The North Carolina Medical Society supports the provision of services to dying patients in the most sensitive and humane manner under the circumstances. North Carolina’s Right to a Natural Death Act recognizes a patient’s right to a peaceful and natural death. It outlines an optional and nonexclusive procedure for respecting this right that provides a safe harbor of protection from liability in circumstances involving withholding or withdrawing extraordinary means of life support or artificial nutrition or hydration from an incompetent patient who is terminally and incurably ill, comatose or in a persistent vegetative state. The statute defines “extraordinary means” as “any medical procedure or intervention which in the judgment of the attending physician would serve only to postpone artificially the moment of death by sustaining, restoring, or supplanting a vital function.” Since “extraordinary means” refers to “any medical procedure or intervention,” it encompasses CPR in circumstances where the physician has determined that this intervention would serve only to postpone artificially the moment of death.
While these procedures are useful and recommended as a liability management device under appropriate circumstances, the Act also authorizes following the common law, and so doing may allow greater sensitivity to patient needs. The common law continues to grow through court decisions and addresses questions relative to the patient’s right to control his or her medical care decisions and to die with dignity. While the statutory procedures are available, the physician has a degree of freedom in this area to use the often less stringent common law sensitively to mesh patient needs and rights with legal constraints. In addition to recognizing a Declaration for a Natural Death, North Carolina law further provides for a Health Care Power of Attorney and Portable Do Not Resuscitate Orders. Immunity protects persons and institutions that honor these documents in good faith.
The presence of a do not resuscitate (DNR) order or an order to limit, withhold or discontinue life-sustaining treatment does not relieve the physician of the responsibility to continue monitoring the condition of the patient, to provide all necessary symptomatic relief, and to write other orders consistent with the plan of care.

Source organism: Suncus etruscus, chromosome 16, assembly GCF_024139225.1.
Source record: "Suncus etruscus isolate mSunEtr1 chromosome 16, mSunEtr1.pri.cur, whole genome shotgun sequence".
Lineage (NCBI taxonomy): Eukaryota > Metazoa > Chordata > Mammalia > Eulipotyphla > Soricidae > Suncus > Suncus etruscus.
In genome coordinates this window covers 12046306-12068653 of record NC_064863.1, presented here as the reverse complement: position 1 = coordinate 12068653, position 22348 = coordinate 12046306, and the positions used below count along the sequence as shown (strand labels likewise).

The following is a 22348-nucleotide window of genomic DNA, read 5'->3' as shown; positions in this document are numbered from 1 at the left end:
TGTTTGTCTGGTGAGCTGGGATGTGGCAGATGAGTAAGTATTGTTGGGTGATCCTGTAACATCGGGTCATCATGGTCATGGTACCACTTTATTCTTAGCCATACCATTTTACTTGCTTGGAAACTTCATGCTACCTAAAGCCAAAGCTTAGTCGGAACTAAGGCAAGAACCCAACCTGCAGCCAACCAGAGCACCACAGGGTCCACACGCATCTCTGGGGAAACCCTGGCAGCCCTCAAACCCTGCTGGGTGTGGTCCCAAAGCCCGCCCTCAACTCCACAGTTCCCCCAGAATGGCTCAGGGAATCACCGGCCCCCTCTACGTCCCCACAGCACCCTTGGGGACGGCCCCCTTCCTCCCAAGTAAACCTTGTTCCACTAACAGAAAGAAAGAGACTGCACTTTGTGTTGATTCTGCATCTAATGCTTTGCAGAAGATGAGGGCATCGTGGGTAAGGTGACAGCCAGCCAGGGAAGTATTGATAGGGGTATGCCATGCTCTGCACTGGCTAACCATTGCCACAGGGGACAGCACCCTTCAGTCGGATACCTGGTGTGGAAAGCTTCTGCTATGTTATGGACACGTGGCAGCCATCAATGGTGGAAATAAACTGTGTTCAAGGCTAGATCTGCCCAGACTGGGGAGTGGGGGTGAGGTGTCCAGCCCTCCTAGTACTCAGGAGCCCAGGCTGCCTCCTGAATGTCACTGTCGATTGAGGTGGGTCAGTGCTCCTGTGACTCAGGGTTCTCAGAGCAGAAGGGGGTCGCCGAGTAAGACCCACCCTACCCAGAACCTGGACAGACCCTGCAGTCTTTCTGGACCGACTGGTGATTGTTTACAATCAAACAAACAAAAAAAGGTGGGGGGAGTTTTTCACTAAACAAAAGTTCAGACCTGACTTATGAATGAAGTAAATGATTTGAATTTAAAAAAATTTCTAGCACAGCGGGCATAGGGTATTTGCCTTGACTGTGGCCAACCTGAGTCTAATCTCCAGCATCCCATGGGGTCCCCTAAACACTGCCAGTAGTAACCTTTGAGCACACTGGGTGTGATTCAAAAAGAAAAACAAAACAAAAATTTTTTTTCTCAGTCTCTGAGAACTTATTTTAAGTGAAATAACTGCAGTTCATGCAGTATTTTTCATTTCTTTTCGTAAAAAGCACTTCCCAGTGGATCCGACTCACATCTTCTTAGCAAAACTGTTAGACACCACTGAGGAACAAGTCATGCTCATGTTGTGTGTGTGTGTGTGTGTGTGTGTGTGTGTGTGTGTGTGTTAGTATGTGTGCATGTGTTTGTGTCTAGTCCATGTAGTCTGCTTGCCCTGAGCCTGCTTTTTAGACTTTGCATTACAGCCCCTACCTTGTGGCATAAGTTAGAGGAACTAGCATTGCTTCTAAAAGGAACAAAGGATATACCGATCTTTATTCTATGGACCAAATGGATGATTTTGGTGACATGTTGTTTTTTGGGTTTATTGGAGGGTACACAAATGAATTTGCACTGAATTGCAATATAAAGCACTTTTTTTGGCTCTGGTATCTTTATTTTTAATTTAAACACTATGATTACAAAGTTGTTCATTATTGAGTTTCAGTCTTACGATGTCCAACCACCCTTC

Should a conflict arise between and among the medical staff, the nursing staff and/or the patient’s family regarding the issuance of a DNR order or other order to limit, withhold or discontinue life-sustaining treatment, the institution’s ethics committee or other similar mechanism should be consulted to provide a forum for resolving the conflict.
General guidelines applicable to all “No Code Blue” or DNR orders:
- Orders shall be entered only on the authority of the patient’s physician. A second physician’s opinion or signature is not required.
- The orders shall be in writing and placed in the physician’s order section of the medical record.
- The physician shall state in a progress note of the patient’s medical record the basis for entering the DNR order. The entry should include the patient’s medical status and prognosis and should indicate that the order is in keeping with the patient’s rights, known wishes or values and best interest.
- Further supporting documentation also may summarize conversations with family members or the patient’s representative(s). In the event the patient has an advance directive, a copy should be included in the patient?s record.
- The acceptability of telephone or oral DNR orders shall be established in individual health care institutions or agencies by policies jointly developed by the medical staff and the administration.
- Orders to limit, withhold or discontinue life-sustaining treatment, including a DNR order, shall be regularly reviewed and renewed in writing in a timely manner under policies established by the medical staff and the administration of the institution or agency.
- DNR orders shall also be reviewed whenever there is: (a) a change in the patient’s condition or prognosis, including decisional capacity; (b) a change in the patient’s, family’s or surrogate’s wishes; (c) a change in the patient’s physician; or (d) a transfer to another care setting.